And here's the thing: they aren't necessarily wrong.

Oftentimes, using a medication to treat a disease is only going to do so much. Other more holistic aspects of treatment, from dietary management to exercise to supplementary additives, can help.

The trouble is, they can also be risky. It's very tricky for you as a veterinary services provider to recommend or prescribe any kind of holistic treatments or therapies because if they aren't certified or approved, it can have negative repercussions on your ability to practice, especially if they don't end up working.

So, we are faced with a dilemma. There are many people who believe strongly enough in holistic and alternative therapies that they will refuse modern pharmaceutical treatments. Do you offer an alternative in the hopes that something works? Do you prescribe medicine and allow for the addition of holistic therapies on the grounds that they probably aren't hurting much? Or do you stick to approved treatments and risk patients who never receive the care they need?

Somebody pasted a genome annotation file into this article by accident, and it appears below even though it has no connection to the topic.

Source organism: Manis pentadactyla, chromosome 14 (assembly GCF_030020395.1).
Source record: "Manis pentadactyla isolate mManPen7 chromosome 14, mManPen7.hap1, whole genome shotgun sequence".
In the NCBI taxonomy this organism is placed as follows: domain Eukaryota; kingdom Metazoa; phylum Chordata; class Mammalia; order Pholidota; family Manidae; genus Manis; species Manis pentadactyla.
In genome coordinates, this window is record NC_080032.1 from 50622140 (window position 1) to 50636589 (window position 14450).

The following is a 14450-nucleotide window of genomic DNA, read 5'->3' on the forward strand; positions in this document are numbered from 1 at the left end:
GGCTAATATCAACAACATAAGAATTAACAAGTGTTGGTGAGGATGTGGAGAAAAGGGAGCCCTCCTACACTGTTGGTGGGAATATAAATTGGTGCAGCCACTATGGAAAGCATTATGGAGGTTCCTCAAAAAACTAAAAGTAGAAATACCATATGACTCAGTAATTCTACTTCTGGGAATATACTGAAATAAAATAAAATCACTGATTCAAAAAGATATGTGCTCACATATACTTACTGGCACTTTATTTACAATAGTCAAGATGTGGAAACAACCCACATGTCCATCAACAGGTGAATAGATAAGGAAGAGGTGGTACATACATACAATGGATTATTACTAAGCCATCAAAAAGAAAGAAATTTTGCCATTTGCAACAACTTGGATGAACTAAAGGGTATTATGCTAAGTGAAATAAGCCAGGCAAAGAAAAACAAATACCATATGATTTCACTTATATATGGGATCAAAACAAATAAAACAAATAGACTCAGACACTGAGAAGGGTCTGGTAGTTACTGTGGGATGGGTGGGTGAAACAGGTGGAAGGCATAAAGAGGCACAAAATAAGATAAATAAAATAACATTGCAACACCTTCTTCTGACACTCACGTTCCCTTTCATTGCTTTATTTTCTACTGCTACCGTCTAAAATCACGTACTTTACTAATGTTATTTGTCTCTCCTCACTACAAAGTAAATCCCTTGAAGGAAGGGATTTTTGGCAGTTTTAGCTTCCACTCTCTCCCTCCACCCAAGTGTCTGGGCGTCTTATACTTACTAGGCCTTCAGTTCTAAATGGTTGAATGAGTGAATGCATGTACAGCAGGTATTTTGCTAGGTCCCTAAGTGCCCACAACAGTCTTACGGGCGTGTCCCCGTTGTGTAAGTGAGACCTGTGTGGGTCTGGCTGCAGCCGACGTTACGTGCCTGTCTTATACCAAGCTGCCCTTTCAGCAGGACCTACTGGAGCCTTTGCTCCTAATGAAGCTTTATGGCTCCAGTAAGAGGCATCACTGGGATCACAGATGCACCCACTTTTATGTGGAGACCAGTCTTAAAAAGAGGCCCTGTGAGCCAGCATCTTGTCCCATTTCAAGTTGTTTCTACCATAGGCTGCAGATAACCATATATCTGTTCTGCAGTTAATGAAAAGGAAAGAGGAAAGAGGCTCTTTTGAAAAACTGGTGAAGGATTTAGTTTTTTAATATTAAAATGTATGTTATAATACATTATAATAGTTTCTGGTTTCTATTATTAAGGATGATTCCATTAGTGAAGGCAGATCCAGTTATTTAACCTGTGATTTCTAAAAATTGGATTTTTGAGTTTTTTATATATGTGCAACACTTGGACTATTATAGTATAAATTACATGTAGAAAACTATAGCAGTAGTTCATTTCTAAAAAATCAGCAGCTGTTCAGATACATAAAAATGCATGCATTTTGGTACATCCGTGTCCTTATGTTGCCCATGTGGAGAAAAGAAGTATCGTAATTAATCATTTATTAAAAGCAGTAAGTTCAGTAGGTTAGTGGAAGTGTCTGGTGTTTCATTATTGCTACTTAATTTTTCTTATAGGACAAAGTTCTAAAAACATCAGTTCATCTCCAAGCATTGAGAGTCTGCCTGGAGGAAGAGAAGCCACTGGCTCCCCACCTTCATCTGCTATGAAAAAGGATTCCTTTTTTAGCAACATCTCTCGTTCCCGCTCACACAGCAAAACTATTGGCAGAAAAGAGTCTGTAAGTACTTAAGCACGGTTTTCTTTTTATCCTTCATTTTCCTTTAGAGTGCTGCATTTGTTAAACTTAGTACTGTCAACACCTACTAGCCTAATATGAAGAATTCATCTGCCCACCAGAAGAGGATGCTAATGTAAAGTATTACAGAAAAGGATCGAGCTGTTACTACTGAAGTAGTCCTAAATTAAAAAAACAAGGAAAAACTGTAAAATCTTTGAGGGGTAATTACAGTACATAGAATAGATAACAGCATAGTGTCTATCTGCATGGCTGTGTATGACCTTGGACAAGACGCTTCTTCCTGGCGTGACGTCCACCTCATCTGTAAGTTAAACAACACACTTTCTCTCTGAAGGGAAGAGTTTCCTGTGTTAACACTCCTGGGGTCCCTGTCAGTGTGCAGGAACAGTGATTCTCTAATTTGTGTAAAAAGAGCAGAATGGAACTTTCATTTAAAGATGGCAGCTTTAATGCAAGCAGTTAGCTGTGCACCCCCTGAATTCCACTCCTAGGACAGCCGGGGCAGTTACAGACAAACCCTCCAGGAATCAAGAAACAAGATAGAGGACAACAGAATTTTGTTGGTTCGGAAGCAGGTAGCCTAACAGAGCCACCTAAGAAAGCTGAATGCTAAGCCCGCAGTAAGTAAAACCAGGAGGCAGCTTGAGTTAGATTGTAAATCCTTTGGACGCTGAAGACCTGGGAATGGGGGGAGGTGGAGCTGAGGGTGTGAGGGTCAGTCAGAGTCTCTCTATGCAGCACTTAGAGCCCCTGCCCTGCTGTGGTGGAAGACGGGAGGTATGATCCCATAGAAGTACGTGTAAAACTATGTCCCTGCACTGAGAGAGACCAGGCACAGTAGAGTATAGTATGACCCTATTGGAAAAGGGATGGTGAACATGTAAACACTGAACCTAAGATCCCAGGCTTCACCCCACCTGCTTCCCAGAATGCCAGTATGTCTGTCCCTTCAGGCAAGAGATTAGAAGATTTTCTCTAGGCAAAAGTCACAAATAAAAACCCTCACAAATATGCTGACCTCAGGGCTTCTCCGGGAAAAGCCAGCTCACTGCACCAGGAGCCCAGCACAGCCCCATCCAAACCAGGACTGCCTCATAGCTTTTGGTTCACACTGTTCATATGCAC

We don't have an answer to this question for you. You will pick the path you feel is the right choice for you and your patients. We're just here to help.

If you're interested in trying to integrate holistic therapies into your overall veterinary care options, there are a lot of concerns you need to address or keep in mind as you do so. We've put together this framework for managing holistic treatment options, and hopefully, it will help you make your choices.

Step 1: Know What People Mean by Holistic Therapies

The term "holistic" has been somewhat co-opted and means different things to different people. Therefore, it's important to know exactly what different people mean by the term when they ask for holistic options. Generally, you can break down the belief systems into three categories.